The Great Australian Dream Back?

https://www.smh.com.au/property/news/why-nobody-expected-the-sharpest-property-price-falls-in-decades-20221226-p5c8u3.html

The bears are taking their victory lap and basking in the sun. They reckon their predictions have finally come true and that the great property crash is unfolding before us, but is it?

Some bold calls that 50% crash is already well and truly under way and that prices have already dropped 30% in some northern beaches suburbs. Meanwhile, Corelogic has Sydney down 12% and Melbourne 7.9%. While things have stagnated I’m still seeing prices well above pre-covid levels.

I can’t see the government sitting on their hands early next year. The economic outlook overseas is looking positive and inflation is easing. That paired with opening the immigration floodgates I just don’t see the property bubble bursting like the permabears so desperately want…

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No1

Probably could get a deeper article than this out of GPT AI, may try that later on.

They’re going to need to get interest rates down if they want to get the dead horse kicking again. Can’t buy shit anymore with these rates. Even the permabears wouldn’t have enough cash stacked.

robert2013

Thanks DD!

stagmal

exactly, the comments here are the value, often the threads are just a springboard for that

Coming

Infinitely better than another thread of cooker memes

robert2013

Go on then, do it. I did something similar a few weeks ago.

Sunnybank Chang

As long as the working class (hint, everyone working in the Brisbane CBD) realize they will need to return to work on crappy transit EVERY DAY so that the rents GO UP AND UP AND UP thats all that matters. None of this WFH nonsense.

Point 1, most think that by wearing a white shirt and working in the CBD they are not working class
Point 2, most don’t know what CBD means Hint: Chinese Business District

The90kwbeast

What are you on about

A fly in your ointment

Pretty much all the vectors affecting the RE religi I n are known, from easy credit to low rates and what not.
What we cannot know is the forces these vectors carry. I.e. gov influence in a free market should be minimal and at best gently tilting the market towards strategic so ietal interests and yet their input at times was non market wickedly tilting the playboard clearly into a non market favours.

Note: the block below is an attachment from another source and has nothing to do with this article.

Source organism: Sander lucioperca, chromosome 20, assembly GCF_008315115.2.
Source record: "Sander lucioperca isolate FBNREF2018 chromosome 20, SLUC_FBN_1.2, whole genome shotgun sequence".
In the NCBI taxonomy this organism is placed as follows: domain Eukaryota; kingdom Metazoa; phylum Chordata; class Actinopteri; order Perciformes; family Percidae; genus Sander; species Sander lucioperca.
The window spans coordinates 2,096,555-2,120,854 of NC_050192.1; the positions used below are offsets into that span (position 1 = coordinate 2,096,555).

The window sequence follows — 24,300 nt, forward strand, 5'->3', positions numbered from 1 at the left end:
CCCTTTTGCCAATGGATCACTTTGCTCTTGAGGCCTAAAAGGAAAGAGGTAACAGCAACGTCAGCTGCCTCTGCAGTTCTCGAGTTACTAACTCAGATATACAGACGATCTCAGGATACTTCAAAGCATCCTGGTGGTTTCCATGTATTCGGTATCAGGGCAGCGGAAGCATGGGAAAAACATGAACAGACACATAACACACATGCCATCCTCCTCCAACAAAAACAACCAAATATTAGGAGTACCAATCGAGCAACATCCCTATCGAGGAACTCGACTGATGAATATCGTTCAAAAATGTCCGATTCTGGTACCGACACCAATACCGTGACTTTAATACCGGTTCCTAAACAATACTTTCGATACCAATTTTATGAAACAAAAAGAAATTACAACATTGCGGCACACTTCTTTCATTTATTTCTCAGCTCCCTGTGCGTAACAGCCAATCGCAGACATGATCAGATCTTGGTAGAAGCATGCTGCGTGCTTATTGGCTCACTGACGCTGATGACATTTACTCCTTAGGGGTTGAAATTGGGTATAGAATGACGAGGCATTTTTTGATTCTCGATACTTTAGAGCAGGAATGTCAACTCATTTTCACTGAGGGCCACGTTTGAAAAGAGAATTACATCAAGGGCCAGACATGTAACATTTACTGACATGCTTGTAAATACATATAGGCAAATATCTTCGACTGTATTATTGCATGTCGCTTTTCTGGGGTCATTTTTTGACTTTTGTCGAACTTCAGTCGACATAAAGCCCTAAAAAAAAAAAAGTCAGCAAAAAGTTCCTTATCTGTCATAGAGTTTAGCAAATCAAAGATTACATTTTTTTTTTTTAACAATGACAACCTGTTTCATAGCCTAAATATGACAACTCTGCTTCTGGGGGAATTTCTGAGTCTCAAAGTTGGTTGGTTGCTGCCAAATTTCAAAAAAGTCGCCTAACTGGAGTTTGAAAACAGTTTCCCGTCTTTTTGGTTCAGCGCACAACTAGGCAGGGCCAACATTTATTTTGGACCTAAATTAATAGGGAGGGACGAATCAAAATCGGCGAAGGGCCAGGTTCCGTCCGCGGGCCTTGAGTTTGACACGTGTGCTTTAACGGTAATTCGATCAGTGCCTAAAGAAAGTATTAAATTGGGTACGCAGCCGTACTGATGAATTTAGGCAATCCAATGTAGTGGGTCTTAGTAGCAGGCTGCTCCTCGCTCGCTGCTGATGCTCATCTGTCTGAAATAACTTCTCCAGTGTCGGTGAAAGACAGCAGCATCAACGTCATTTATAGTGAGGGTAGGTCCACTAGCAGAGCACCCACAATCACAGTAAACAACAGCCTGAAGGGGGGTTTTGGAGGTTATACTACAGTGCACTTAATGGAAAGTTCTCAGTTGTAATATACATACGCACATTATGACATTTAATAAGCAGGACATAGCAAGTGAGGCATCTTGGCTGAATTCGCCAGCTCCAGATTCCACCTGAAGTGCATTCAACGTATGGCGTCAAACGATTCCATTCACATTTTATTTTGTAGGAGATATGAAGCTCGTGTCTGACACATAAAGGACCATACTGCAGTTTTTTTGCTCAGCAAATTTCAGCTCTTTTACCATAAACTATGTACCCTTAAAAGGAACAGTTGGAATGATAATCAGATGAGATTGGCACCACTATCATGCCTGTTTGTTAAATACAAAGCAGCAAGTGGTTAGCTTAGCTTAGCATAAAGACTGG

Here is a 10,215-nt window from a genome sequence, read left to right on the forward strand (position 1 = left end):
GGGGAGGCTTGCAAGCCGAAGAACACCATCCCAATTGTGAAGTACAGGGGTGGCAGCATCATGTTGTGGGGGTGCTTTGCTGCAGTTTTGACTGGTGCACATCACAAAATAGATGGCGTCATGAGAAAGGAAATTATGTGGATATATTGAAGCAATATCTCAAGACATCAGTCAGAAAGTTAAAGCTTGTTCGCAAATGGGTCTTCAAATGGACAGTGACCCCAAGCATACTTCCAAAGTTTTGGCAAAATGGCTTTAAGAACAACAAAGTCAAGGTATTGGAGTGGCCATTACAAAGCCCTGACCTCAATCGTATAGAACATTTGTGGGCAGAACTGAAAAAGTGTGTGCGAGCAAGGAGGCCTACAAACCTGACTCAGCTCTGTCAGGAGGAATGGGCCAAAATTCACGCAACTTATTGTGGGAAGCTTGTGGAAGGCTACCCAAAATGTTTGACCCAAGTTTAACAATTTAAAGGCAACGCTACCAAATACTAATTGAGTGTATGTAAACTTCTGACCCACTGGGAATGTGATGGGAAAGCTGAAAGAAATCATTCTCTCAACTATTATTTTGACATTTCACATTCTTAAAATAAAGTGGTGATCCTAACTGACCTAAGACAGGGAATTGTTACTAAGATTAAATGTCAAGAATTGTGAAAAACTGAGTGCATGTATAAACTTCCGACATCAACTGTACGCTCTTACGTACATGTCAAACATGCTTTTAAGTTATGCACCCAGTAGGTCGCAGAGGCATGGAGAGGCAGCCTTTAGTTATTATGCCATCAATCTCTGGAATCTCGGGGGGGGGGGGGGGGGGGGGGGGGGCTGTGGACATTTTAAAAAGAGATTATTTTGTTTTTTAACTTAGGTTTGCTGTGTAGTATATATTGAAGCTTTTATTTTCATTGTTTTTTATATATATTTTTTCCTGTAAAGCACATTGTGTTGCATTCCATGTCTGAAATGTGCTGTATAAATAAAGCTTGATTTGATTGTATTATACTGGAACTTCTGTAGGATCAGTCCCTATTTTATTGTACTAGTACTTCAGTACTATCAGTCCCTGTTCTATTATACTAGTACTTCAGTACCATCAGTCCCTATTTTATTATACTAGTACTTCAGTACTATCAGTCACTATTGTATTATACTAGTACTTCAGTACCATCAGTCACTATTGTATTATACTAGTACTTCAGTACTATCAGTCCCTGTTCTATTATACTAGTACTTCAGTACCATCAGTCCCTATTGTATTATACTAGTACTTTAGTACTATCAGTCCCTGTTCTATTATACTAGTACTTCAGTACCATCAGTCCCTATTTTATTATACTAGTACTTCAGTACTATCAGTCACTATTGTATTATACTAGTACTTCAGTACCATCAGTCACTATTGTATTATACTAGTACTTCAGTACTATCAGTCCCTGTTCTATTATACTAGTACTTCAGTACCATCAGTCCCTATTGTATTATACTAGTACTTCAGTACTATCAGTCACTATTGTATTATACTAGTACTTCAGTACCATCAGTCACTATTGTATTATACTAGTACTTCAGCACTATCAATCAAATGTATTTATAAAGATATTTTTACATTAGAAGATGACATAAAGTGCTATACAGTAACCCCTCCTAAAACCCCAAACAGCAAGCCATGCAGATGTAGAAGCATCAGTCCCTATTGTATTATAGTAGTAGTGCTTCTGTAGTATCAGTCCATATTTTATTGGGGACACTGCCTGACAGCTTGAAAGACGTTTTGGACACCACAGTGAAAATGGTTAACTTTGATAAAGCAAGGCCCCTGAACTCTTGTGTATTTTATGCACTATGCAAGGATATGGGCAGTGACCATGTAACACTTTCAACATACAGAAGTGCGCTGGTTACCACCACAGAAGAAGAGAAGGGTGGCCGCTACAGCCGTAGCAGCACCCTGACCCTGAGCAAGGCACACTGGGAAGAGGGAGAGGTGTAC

To avoid tl;Dr, predictions on RE are like data on NoviCaugh19: unreliable and subject to sudden change,

The only way the RE can correct, in my view, is if inflation wins the race over the unstoppable growth. Every single available tool at .gov disposal will be to throw a spanner into price correction.
50% declive would not even be overcorrection but rather a return to historical mean (or where in a normal economy it should be)

Stewie

LOL – Short of War, nothing will correct RE prices in the West in our lifetimes. Nothing. For two reasons, economic and social.

Firstly the point of high house prices is how our current elite see where real wealth should lie – real estate. The will do all they can to support and maintain their wealth. They’ll extended just enough of this wealth to towards the middle class to allow them to effectively hang themselves… or more to the point, their children – which they will sacrifice by never having.

Which leads to the second point – social. They don’t want the middle class to own real estate, haven’t you gotten the message yet? You will own nothing and you will be happy. If you, the middle class, and more importantly your kids, were to own it, then there would be no opportunity for our elites to own more.